Although I am past the age suited to marriage, I have nevertheless, in view of my circumstances and office, decided to follow the advice of my brothers and to marry the widow of Capito. As my response to the illegitimate canon laws about a second marriage (digamy), I would point to the law from Ezekiel 44 which does permit a priest to wed the widow of a priest. She still has four children: a girl from Oecolampadius, and a boy and two small girls from Capito. The latter, as you know, did not leave her very much on account of the tough luck he had with his money loans but thanks to the aid of Wendelin Rihel there is a little money with which to support her. As long as God gives me life and my income, we will keep that money -- however small the amount may be -- for the orphans and we will treat them as my own children. My motives for taking this step are (1) loneliness and (2) the danger which exists if a person starts a household with someone he does not know. Further, there is the virtuous character of this widow and the love I owe to the orphaned children of the man who made himself so useful to me. Pray the Lord for us so that our plans may be approved by Christ and be of the benefit to his church! (T. Schiess, Briefweschsel der Bruder Ambrosius and Thomas Blaurer, 1509-1548 1:105, quoted by H.J. Selderhuis, Marriage and Divorce in the Thought of Martin Bucer, p. 124)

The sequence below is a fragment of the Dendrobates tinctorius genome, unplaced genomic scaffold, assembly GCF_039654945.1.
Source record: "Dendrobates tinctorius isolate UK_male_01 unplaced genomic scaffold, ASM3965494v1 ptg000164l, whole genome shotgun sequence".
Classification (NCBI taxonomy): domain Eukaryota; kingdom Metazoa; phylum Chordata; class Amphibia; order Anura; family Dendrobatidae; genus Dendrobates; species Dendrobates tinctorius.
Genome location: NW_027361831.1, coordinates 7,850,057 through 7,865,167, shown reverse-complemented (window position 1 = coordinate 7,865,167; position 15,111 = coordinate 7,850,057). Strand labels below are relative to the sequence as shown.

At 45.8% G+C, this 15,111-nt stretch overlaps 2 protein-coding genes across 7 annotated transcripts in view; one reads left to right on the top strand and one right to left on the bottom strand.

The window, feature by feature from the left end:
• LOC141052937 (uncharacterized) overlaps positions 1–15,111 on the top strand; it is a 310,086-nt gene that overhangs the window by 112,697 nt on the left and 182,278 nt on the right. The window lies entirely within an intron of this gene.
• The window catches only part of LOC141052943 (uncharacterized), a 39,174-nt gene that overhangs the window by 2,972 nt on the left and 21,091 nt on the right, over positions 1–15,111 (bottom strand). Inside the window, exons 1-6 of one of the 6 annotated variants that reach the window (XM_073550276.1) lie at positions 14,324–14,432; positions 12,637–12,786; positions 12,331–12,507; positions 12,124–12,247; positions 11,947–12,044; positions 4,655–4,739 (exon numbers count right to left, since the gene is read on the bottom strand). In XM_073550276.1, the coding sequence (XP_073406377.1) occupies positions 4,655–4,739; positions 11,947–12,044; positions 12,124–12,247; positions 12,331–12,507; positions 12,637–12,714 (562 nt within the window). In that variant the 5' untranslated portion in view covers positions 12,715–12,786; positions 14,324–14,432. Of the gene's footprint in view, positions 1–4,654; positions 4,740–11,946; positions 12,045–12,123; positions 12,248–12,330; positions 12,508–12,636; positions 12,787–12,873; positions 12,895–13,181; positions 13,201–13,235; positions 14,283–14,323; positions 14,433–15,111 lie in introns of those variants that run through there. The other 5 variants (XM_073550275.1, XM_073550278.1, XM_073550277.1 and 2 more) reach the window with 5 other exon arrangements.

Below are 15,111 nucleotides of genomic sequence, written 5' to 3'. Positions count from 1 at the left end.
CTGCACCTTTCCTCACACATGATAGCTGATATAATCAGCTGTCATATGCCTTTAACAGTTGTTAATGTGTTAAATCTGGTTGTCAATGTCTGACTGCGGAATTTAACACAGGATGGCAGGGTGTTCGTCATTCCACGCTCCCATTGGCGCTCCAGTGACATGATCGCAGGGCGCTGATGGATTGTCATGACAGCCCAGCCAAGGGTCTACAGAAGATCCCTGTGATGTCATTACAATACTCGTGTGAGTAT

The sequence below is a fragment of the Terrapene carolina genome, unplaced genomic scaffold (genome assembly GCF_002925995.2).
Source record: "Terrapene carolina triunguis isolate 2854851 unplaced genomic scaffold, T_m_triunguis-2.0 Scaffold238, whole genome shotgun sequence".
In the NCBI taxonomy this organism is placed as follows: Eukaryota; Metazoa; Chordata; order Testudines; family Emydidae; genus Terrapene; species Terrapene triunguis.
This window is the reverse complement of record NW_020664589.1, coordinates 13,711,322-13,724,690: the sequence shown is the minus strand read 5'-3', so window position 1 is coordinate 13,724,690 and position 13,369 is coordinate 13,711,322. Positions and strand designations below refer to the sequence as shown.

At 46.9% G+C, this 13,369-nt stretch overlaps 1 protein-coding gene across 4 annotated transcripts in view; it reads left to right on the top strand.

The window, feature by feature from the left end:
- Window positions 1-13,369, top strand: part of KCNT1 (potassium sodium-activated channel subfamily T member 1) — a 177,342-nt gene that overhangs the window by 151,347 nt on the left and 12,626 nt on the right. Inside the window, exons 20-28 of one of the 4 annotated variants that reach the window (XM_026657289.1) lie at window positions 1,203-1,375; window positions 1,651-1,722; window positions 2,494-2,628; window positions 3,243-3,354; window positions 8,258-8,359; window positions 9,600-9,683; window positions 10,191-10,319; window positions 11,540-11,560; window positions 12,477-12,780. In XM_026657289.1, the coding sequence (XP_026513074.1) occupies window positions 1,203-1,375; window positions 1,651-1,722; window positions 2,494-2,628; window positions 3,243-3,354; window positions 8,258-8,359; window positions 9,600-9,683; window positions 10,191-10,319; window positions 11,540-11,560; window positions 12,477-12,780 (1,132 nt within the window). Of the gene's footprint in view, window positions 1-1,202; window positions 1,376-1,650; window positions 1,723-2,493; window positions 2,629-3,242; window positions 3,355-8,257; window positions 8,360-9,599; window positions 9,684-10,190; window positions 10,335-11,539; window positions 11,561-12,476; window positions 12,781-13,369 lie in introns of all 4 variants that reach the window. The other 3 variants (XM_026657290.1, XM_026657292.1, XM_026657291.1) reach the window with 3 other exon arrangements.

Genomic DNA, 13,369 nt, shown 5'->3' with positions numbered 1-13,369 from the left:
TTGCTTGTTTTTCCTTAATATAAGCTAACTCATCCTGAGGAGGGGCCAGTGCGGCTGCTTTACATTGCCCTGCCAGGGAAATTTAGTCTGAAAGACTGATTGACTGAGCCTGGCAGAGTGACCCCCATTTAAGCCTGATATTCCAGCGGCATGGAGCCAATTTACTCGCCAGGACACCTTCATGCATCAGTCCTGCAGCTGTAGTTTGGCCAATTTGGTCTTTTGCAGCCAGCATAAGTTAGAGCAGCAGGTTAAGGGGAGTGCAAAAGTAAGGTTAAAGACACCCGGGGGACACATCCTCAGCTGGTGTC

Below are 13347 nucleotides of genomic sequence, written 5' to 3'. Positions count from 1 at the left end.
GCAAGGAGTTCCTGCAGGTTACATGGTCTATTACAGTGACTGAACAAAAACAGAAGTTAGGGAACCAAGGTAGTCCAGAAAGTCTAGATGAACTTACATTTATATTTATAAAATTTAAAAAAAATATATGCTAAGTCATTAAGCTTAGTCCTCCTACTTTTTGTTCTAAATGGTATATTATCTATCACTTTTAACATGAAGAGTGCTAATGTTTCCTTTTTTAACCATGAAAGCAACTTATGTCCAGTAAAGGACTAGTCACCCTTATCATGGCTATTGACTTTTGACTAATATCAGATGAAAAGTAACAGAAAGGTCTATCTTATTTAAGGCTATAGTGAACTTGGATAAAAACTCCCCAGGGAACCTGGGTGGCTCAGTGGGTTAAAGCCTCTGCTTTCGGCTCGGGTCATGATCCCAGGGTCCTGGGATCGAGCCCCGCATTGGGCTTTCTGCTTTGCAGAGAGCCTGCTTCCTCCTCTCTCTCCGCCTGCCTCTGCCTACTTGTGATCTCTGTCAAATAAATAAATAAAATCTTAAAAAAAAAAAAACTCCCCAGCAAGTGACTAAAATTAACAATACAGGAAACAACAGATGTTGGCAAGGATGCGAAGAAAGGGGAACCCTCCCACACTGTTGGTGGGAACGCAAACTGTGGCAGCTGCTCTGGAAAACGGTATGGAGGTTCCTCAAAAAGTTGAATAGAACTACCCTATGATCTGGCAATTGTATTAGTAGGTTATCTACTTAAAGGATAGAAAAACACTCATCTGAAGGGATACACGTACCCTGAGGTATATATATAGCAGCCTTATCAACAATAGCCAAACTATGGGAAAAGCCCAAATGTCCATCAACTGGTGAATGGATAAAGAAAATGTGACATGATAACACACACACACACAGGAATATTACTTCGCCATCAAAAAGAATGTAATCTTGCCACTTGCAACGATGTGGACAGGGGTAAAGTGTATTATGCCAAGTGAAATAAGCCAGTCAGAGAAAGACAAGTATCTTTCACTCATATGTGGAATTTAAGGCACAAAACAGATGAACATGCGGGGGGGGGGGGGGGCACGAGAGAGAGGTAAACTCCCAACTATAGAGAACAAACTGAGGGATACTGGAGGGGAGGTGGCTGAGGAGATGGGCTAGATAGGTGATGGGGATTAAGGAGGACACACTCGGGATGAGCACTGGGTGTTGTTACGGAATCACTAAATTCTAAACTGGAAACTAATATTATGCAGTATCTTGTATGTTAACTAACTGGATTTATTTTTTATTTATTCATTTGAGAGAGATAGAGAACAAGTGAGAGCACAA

He added that he chose her to be his wife "for in past years she has really proven that she is not only pure, honorable, faithful, and godly, but also a diligent helper, who fruitfully made herself useful to the church and has a gift for ministry as for many years she demonstrated in her marriage to those two precious men of God, Oecolampadius and Capito." Bucer missed his first wife, Elizabeth, but had a happy marriage to Wibrandis for nine years, and together they produced a daughter, also named Elizabeth. Bucer was away from him often, but when he moved to England in 1549, Wibrandis soon followed. It is evident how much he had missed his wife from a remark he made in a letter to a friend after her arrival: "My wife arrived just in time: I had become completely cold but she warmed me up again." In 1550, she returned to Strasbourg to make arrangements for the rest of the family to join them, before coming back to Cambridge. Bucer was himself ill in England, and took the opportunity to update his will, noting that Wibrandis would do fine on her own if he was not around, but expressing his desire that she should remarry in such a case. In fact, he died the next year, in 1551, and she never married again. King Edward VI gave her an award of 100 marks for services rendered to the Church of England by her husband. After a brief stay in Strasbourg, she settled in Basel again for the remainder of her life with her children and her elderly mother. Eventually, the plague reached her too, and she died of illness on November 1, 1564. She was interred in the grave of her second husband, Johannes Oecolampadius.

As Reformationfrau, three times a pastor's wife, Wibrandis, bore at least nine children and, like Ruth to Naomi, went to live where her husbands lived, and gave herself to the service of her family and the cause of Christ wherever he called her to serve. She is worthy of remembrance as a "mother in Israel" (Judges 5.7).